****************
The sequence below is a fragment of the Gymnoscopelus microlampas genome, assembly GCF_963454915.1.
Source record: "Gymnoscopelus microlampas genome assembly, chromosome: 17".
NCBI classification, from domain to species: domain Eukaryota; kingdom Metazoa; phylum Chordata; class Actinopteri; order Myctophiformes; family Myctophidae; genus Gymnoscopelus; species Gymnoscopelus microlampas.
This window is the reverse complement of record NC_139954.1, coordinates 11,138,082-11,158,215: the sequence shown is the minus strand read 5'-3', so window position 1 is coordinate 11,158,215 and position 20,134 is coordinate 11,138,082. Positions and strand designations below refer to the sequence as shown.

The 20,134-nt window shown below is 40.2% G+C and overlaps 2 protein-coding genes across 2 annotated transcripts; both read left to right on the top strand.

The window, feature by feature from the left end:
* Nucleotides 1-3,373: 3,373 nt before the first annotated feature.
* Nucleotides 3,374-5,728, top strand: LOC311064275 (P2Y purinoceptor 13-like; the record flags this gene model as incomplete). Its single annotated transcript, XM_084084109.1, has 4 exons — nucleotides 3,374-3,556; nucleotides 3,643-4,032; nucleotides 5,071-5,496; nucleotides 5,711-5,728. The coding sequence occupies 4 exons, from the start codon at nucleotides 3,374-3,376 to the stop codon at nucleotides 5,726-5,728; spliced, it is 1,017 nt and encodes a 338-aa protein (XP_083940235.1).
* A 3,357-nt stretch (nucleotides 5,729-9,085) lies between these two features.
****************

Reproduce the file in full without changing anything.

The sequence below is a fragment of the Gymnoscopelus microlampas genome, assembly GCF_963454915.1.
Source record: "Gymnoscopelus microlampas genome assembly, chromosome: 17".
NCBI classification, from domain to species: domain Eukaryota; kingdom Metazoa; phylum Chordata; class Actinopteri; order Myctophiformes; family Myctophidae; genus Gymnoscopelus; species Gymnoscopelus microlampas.
This window is the reverse complement of record NC_139954.1, coordinates 11,138,082-11,158,215: the sequence shown is the minus strand read 5'-3', so window position 1 is coordinate 11,158,215 and position 20,134 is coordinate 11,138,082. Positions and strand designations below refer to the sequence as shown.

The 20,134-nt window shown below is 40.2% G+C and overlaps 2 protein-coding genes across 2 annotated transcripts; both read left to right on the top strand.

The window, feature by feature from the left end:
* Nucleotides 1-3,373: 3,373 nt before the first annotated feature.
* Nucleotides 3,374-5,728, top strand: LOC311064275 (P2Y purinoceptor 13-like; the record flags this gene model as incomplete). Its single annotated transcript, XM_084084109.1, has 4 exons — nucleotides 3,374-3,556; nucleotides 3,643-4,032; nucleotides 5,071-5,496; nucleotides 5,711-5,728. The coding sequence occupies 4 exons, from the start codon at nucleotides 3,374-3,376 to the stop codon at nucleotides 5,726-5,728; spliced, it is 1,017 nt and encodes a 338-aa protein (XP_083940235.1).
* A 3,357-nt stretch (nucleotides 5,729-9,085) lies between these two features.